Half way through the UN Framework Convention on Climate Change (UNFCCC) COP-23, here's where we think things stand with some of the issues we've been covering.
With a much smaller delegation than usual, the U.S. is participating fully in the discussions. Other countries want the U.S. to stay in the Paris Agreement and so haven't pushed back as much as might be expected. Everyone seems to be playing nicely, but who knows how long that will last. Indeed, right now, the U.S. has a bit of leverage. There are some issues upcoming, however, where the U.S. delegation could find tough sledding, including finance--which many developing countries insist they need if they are to meet their pledges--and loss and damages, a very complex issue that could potentially have big implications for business.
On the intellectual property rights (IPR) front, the issue was raised by India in the discussions on technology, but the attempt seemed half-hearted and there weren't any takers. That's encouraging news. There also was some discussion around "access to technology," for some a code for IPR. It is important that these two concepts are clearly distinguished going forward, otherwise "access" might turn into a back door to get at IPR. GEI and others will remain vigilant.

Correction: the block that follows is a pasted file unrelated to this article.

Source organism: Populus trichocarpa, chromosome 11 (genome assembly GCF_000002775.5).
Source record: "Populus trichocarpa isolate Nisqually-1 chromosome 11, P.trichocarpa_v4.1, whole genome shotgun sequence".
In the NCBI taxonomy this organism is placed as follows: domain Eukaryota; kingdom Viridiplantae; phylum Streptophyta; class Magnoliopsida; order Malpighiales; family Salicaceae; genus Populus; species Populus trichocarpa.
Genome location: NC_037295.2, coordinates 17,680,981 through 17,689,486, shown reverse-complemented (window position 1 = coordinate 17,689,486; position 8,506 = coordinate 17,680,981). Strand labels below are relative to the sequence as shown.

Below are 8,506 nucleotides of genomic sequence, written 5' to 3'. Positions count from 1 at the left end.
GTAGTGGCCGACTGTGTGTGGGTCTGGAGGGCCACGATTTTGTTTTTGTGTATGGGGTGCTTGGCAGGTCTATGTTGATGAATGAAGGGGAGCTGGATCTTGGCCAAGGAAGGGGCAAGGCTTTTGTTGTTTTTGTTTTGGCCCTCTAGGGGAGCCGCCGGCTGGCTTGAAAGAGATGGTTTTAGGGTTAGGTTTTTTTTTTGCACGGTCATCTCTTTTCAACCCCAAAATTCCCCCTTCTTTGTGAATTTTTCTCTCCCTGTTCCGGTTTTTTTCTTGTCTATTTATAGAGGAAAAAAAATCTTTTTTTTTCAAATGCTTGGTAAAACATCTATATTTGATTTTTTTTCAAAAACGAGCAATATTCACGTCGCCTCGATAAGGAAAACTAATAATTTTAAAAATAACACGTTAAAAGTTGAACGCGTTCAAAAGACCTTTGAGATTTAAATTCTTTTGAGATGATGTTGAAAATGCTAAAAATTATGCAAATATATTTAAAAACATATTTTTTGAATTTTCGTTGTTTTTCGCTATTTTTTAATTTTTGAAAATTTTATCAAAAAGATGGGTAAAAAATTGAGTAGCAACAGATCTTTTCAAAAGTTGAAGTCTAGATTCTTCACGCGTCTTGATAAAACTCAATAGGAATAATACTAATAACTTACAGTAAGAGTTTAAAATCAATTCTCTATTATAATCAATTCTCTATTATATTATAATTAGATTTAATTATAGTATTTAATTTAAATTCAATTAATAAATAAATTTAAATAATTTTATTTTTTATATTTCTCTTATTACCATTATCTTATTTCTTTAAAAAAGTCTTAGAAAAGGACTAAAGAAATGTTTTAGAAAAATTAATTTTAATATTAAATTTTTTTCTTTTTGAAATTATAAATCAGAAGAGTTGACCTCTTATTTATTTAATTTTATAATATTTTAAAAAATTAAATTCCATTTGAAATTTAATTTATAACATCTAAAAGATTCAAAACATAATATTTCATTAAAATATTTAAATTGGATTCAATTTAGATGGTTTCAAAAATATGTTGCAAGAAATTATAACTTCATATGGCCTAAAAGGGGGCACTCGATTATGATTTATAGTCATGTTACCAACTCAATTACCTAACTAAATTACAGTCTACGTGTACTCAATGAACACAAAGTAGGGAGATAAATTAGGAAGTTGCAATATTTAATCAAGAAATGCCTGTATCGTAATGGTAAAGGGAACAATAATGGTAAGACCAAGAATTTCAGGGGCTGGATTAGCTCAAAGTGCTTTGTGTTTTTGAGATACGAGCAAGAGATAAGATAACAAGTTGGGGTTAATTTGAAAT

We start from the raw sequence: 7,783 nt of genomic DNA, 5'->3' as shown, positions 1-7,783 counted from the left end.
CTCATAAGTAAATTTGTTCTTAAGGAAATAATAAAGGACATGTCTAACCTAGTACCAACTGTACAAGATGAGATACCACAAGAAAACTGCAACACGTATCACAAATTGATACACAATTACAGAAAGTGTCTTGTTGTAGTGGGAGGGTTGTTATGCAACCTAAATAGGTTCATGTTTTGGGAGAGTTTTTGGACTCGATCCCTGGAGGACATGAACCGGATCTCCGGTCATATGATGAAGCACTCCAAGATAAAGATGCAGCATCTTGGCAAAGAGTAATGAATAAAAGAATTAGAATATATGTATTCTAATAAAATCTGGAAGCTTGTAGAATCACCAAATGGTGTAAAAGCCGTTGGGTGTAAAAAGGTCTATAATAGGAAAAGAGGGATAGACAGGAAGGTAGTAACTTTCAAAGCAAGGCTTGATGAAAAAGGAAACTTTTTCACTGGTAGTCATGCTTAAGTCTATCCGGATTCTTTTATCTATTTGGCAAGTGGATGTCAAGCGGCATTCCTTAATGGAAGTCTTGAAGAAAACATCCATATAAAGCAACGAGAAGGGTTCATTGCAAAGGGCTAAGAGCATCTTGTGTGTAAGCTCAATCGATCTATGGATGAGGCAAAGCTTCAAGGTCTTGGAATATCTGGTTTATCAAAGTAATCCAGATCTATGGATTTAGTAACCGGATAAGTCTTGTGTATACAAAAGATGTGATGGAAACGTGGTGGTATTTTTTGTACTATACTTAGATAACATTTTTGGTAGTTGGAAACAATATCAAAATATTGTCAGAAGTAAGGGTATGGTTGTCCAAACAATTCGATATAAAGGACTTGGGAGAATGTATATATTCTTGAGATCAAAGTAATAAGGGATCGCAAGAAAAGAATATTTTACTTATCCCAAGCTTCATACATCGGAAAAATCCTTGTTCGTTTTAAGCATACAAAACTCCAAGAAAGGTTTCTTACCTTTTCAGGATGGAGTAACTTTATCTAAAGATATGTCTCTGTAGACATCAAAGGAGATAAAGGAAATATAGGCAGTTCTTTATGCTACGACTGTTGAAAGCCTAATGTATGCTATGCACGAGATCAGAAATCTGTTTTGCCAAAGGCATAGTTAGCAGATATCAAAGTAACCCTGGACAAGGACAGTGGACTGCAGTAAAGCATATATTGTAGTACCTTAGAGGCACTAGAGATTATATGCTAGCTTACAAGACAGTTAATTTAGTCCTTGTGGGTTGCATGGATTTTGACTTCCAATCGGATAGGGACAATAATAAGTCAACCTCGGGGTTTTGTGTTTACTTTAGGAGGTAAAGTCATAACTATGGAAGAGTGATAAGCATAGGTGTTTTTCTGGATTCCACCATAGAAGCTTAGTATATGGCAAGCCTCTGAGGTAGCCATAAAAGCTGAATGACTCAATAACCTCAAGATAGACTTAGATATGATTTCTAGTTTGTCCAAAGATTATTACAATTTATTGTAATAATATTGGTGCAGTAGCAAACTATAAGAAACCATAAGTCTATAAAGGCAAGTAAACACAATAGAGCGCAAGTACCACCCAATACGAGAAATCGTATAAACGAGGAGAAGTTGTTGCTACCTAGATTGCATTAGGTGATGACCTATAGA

Then there is the conflict of interest business that is being pushed by an outfit calling itself Global Accountability International (GAI), which we've blogged about before. We've been hearing that there have been discussions on new institutional arrangements for interest groups, particularly gender and indigenous peoples (two of the nine interest groups with observer status in the UNFCCC), both of which were mentioned in the Paris Agreement. If such an arrangement is a good idea for these groups, why not business?
This is where the conflict of interest comes in. Egged on by GAI, Ecuador, Bolivia, and Venezuela are leading the charge to shut business groups out of the process. Most every country here recognizes that business is central to the solutions. Nevertheless, that this really insidious idea is still occupying time here is a worrisome annoyance. As one delegate told us, government engagement with various interests is a fundamental component of democratic societies, so maybe it's not all that surprising that the only countries GAI could find to carry its water are not democratic. That about sums up the issue, really.
One point about business engagement--indeed, engagement with all stakeholders. The conference was set up as one conference in two different and distant places. This has made interactions between the governments and observer groups much less frequent than in past conferences. Some delegates have confided that they miss the give and take in the hallways. I guess absence really does make the heart grow fonder. Here's hoping that this one conference-two zones models doesn't take hold for future COPs.
On the anniversary of the launch of our Task Force on Climate Actions, the @USChamber joins business leaders on the Pathways and Potholes for Business on the Road to Decarbonization Roundtable this morning, as part of the 2020 Concordia Annual Summit. https://t.co/HEjVr7kSvc
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